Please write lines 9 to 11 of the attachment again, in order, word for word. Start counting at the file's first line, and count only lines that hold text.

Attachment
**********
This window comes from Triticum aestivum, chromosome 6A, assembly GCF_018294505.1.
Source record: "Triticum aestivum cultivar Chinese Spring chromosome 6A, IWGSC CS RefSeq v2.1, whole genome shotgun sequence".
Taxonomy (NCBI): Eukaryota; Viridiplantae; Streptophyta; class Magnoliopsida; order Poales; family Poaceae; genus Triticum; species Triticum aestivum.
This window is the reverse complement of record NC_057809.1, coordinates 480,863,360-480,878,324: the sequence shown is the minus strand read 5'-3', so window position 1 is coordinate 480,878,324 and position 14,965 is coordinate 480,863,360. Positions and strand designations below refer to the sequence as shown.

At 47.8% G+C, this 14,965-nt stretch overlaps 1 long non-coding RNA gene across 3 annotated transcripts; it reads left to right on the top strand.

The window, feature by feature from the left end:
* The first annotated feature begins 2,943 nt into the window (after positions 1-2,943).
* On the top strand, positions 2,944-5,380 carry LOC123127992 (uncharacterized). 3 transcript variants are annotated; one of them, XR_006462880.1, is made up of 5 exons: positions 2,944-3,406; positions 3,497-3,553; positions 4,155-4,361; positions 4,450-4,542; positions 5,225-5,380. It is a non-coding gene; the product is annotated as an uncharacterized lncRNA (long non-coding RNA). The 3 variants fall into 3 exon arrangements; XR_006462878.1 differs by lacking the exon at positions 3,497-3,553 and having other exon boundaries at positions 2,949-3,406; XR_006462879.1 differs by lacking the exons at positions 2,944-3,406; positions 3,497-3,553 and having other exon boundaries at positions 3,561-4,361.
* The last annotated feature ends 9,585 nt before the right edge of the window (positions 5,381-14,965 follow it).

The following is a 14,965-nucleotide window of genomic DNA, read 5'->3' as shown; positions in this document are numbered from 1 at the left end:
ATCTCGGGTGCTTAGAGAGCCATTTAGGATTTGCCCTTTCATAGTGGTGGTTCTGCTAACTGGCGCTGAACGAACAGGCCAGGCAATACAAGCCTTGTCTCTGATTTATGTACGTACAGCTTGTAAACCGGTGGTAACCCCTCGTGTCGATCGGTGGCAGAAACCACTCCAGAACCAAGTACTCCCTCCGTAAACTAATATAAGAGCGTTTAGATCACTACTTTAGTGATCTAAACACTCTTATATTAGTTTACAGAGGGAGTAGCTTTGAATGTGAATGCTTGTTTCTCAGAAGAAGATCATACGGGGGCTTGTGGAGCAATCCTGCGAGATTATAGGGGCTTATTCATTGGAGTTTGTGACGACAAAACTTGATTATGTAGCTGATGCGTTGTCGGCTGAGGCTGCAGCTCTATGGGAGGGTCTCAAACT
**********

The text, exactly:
* The last annotated feature ends 9,585 nt before the right edge of the window (positions 5,381-14,965 follow it).

The following is a 14,965-nucleotide window of genomic DNA, read 5'->3' as shown; positions in this document are numbered from 1 at the left end:
ATCTCGGGTGCTTAGAGAGCCATTTAGGATTTGCCCTTTCATAGTGGTGGTTCTGCTAACTGGCGCTGAACGAACAGGCCAGGCAATACAAGCCTTGTCTCTGATTTATGTACGTACAGCTTGTAAACCGGTGGTAACCCCTCGTGTCGATCGGTGGCAGAAACCACTCCAGAACCAAGTACTCCCTCCGTAAACTAATATAAGAGCGTTTAGATCACTACTTTAGTGATCTAAACACTCTTATATTAGTTTACAGAGGGAGTAGCTTTGAATGTGAATGCTTGTTTCTCAGAAGAAGATCATACGGGGGCTTGTGGAGCAATCCTGCGAGATTATAGGGGCTTATTCATTGGAGTTTGTGACGACAAAACTTGATTATGTAGCTGATGCGTTGTCGGCTGAGGCTGCAGCTCTATGGGAGGGTCTCAAACT